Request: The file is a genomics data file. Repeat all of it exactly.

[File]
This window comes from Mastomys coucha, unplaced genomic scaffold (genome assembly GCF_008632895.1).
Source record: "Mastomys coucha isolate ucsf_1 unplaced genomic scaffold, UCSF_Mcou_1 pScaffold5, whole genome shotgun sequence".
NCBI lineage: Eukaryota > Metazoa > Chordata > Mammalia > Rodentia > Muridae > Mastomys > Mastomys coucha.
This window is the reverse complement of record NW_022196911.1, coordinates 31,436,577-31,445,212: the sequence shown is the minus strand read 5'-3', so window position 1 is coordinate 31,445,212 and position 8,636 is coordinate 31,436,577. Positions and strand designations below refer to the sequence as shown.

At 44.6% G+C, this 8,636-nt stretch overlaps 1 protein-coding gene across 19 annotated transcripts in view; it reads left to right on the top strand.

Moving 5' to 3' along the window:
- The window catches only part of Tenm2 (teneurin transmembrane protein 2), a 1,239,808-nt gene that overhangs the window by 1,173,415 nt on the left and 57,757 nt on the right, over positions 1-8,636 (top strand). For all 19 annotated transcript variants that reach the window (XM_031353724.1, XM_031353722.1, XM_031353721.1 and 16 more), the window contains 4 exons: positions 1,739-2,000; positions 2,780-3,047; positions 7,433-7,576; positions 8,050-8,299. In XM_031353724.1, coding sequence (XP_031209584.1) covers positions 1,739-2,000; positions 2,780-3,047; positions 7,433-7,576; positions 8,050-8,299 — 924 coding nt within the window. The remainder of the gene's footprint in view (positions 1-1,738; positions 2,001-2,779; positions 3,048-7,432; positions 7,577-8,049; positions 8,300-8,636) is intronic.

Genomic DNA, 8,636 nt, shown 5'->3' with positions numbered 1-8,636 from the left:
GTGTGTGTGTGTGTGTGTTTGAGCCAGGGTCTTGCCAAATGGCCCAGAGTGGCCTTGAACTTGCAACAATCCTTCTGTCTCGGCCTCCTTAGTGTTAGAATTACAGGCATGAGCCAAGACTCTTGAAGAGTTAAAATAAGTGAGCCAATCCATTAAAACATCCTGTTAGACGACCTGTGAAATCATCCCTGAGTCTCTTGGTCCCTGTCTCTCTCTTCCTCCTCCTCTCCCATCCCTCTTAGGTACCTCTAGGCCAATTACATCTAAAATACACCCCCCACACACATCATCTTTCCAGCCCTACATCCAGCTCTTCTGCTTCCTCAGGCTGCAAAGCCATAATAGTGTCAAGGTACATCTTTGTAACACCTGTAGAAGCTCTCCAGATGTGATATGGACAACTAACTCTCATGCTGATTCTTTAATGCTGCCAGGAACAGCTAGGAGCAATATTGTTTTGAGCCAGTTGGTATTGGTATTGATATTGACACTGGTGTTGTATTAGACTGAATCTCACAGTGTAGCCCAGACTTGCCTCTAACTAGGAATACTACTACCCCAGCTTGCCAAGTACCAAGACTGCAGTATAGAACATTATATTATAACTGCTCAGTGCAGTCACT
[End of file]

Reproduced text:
This window comes from Mastomys coucha, unplaced genomic scaffold (genome assembly GCF_008632895.1).
Source record: "Mastomys coucha isolate ucsf_1 unplaced genomic scaffold, UCSF_Mcou_1 pScaffold5, whole genome shotgun sequence".
NCBI lineage: Eukaryota > Metazoa > Chordata > Mammalia > Rodentia > Muridae > Mastomys > Mastomys coucha.
This window is the reverse complement of record NW_022196911.1, coordinates 31,436,577-31,445,212: the sequence shown is the minus strand read 5'-3', so window position 1 is coordinate 31,445,212 and position 8,636 is coordinate 31,436,577. Positions and strand designations below refer to the sequence as shown.

At 44.6% G+C, this 8,636-nt stretch overlaps 1 protein-coding gene across 19 annotated transcripts in view; it reads left to right on the top strand.

Moving 5' to 3' along the window:
- The window catches only part of Tenm2 (teneurin transmembrane protein 2), a 1,239,808-nt gene that overhangs the window by 1,173,415 nt on the left and 57,757 nt on the right, over positions 1-8,636 (top strand). For all 19 annotated transcript variants that reach the window (XM_031353724.1, XM_031353722.1, XM_031353721.1 and 16 more), the window contains 4 exons: positions 1,739-2,000; positions 2,780-3,047; positions 7,433-7,576; positions 8,050-8,299. In XM_031353724.1, coding sequence (XP_031209584.1) covers positions 1,739-2,000; positions 2,780-3,047; positions 7,433-7,576; positions 8,050-8,299 — 924 coding nt within the window. The remainder of the gene's footprint in view (positions 1-1,738; positions 2,001-2,779; positions 3,048-7,432; positions 7,577-8,049; positions 8,300-8,636) is intronic.

Genomic DNA, 8,636 nt, shown 5'->3' with positions numbered 1-8,636 from the left:
GTGTGTGTGTGTGTGTGTTTGAGCCAGGGTCTTGCCAAATGGCCCAGAGTGGCCTTGAACTTGCAACAATCCTTCTGTCTCGGCCTCCTTAGTGTTAGAATTACAGGCATGAGCCAAGACTCTTGAAGAGTTAAAATAAGTGAGCCAATCCATTAAAACATCCTGTTAGACGACCTGTGAAATCATCCCTGAGTCTCTTGGTCCCTGTCTCTCTCTTCCTCCTCCTCTCCCATCCCTCTTAGGTACCTCTAGGCCAATTACATCTAAAATACACCCCCCACACACATCATCTTTCCAGCCCTACATCCAGCTCTTCTGCTTCCTCAGGCTGCAAAGCCATAATAGTGTCAAGGTACATCTTTGTAACACCTGTAGAAGCTCTCCAGATGTGATATGGACAACTAACTCTCATGCTGATTCTTTAATGCTGCCAGGAACAGCTAGGAGCAATATTGTTTTGAGCCAGTTGGTATTGGTATTGATATTGACACTGGTGTTGTATTAGACTGAATCTCACAGTGTAGCCCAGACTTGCCTCTAACTAGGAATACTACTACCCCAGCTTGCCAAGTACCAAGACTGCAGTATAGAACATTATATTATAACTGCTCAGTGCAGTCACT